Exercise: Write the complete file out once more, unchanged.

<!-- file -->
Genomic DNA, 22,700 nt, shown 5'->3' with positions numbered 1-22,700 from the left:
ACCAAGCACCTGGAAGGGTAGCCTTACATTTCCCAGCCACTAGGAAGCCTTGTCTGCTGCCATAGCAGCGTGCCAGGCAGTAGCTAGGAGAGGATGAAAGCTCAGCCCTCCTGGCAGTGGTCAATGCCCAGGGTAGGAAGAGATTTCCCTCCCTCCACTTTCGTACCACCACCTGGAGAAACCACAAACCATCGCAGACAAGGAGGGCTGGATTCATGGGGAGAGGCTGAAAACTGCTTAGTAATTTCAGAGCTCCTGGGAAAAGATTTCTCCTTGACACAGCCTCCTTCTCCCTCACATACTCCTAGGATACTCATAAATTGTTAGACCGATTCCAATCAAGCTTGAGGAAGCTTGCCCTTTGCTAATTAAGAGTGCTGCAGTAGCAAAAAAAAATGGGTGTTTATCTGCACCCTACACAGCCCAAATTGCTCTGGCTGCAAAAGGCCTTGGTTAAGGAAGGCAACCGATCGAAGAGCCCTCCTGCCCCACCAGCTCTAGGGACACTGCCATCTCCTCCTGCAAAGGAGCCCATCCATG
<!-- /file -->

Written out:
Genomic DNA, 22,700 nt, shown 5'->3' with positions numbered 1-22,700 from the left:
ACCAAGCACCTGGAAGGGTAGCCTTACATTTCCCAGCCACTAGGAAGCCTTGTCTGCTGCCATAGCAGCGTGCCAGGCAGTAGCTAGGAGAGGATGAAAGCTCAGCCCTCCTGGCAGTGGTCAATGCCCAGGGTAGGAAGAGATTTCCCTCCCTCCACTTTCGTACCACCACCTGGAGAAACCACAAACCATCGCAGACAAGGAGGGCTGGATTCATGGGGAGAGGCTGAAAACTGCTTAGTAATTTCAGAGCTCCTGGGAAAAGATTTCTCCTTGACACAGCCTCCTTCTCCCTCACATACTCCTAGGATACTCATAAATTGTTAGACCGATTCCAATCAAGCTTGAGGAAGCTTGCCCTTTGCTAATTAAGAGTGCTGCAGTAGCAAAAAAAAATGGGTGTTTATCTGCACCCTACACAGCCCAAATTGCTCTGGCTGCAAAAGGCCTTGGTTAAGGAAGGCAACCGATCGAAGAGCCCTCCTGCCCCACCAGCTCTAGGGACACTGCCATCTCCTCCTGCAAAGGAGCCCATCCATG